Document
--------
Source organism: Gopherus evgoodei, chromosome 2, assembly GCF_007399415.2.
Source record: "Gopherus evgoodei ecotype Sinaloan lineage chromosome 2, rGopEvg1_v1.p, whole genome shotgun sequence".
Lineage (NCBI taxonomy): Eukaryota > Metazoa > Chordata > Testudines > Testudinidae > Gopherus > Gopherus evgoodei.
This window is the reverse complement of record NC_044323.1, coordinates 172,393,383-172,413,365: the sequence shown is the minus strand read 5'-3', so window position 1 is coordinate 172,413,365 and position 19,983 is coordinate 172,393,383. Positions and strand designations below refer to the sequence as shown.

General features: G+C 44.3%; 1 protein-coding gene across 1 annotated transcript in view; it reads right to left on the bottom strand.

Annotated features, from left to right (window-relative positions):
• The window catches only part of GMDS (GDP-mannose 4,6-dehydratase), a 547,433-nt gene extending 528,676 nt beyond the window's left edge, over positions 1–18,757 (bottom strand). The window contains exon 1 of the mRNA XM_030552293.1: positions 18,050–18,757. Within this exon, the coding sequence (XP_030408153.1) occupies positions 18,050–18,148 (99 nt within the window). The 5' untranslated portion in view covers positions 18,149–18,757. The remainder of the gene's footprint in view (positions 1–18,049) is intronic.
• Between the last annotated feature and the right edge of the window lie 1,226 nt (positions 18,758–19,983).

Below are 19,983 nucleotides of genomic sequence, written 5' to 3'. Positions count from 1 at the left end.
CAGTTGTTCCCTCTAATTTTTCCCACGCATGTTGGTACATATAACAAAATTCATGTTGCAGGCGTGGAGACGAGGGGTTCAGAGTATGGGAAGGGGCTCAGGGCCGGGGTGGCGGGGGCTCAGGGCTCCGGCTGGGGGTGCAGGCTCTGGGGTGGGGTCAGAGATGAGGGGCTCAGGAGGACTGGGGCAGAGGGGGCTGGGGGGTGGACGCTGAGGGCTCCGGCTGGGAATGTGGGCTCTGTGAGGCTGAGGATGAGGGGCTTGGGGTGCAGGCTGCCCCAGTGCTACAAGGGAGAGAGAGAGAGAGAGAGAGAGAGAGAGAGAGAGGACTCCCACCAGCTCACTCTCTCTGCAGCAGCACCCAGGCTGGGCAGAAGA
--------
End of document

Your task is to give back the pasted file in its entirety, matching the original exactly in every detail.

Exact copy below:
Source organism: Gopherus evgoodei, chromosome 2, assembly GCF_007399415.2.
Source record: "Gopherus evgoodei ecotype Sinaloan lineage chromosome 2, rGopEvg1_v1.p, whole genome shotgun sequence".
Lineage (NCBI taxonomy): Eukaryota > Metazoa > Chordata > Testudines > Testudinidae > Gopherus > Gopherus evgoodei.
This window is the reverse complement of record NC_044323.1, coordinates 172,393,383-172,413,365: the sequence shown is the minus strand read 5'-3', so window position 1 is coordinate 172,413,365 and position 19,983 is coordinate 172,393,383. Positions and strand designations below refer to the sequence as shown.

General features: G+C 44.3%; 1 protein-coding gene across 1 annotated transcript in view; it reads right to left on the bottom strand.

Annotated features, from left to right (window-relative positions):
• The window catches only part of GMDS (GDP-mannose 4,6-dehydratase), a 547,433-nt gene extending 528,676 nt beyond the window's left edge, over positions 1–18,757 (bottom strand). The window contains exon 1 of the mRNA XM_030552293.1: positions 18,050–18,757. Within this exon, the coding sequence (XP_030408153.1) occupies positions 18,050–18,148 (99 nt within the window). The 5' untranslated portion in view covers positions 18,149–18,757. The remainder of the gene's footprint in view (positions 1–18,049) is intronic.
• Between the last annotated feature and the right edge of the window lie 1,226 nt (positions 18,758–19,983).

Below are 19,983 nucleotides of genomic sequence, written 5' to 3'. Positions count from 1 at the left end.
CAGTTGTTCCCTCTAATTTTTCCCACGCATGTTGGTACATATAACAAAATTCATGTTGCAGGCGTGGAGACGAGGGGTTCAGAGTATGGGAAGGGGCTCAGGGCCGGGGTGGCGGGGGCTCAGGGCTCCGGCTGGGGGTGCAGGCTCTGGGGTGGGGTCAGAGATGAGGGGCTCAGGAGGACTGGGGCAGAGGGGGCTGGGGGGTGGACGCTGAGGGCTCCGGCTGGGAATGTGGGCTCTGTGAGGCTGAGGATGAGGGGCTTGGGGTGCAGGCTGCCCCAGTGCTACAAGGGAGAGAGAGAGAGAGAGAGAGAGAGAGAGAGAGAGGACTCCCACCAGCTCACTCTCTCTGCAGCAGCACCCAGGCTGGGCAGAAGA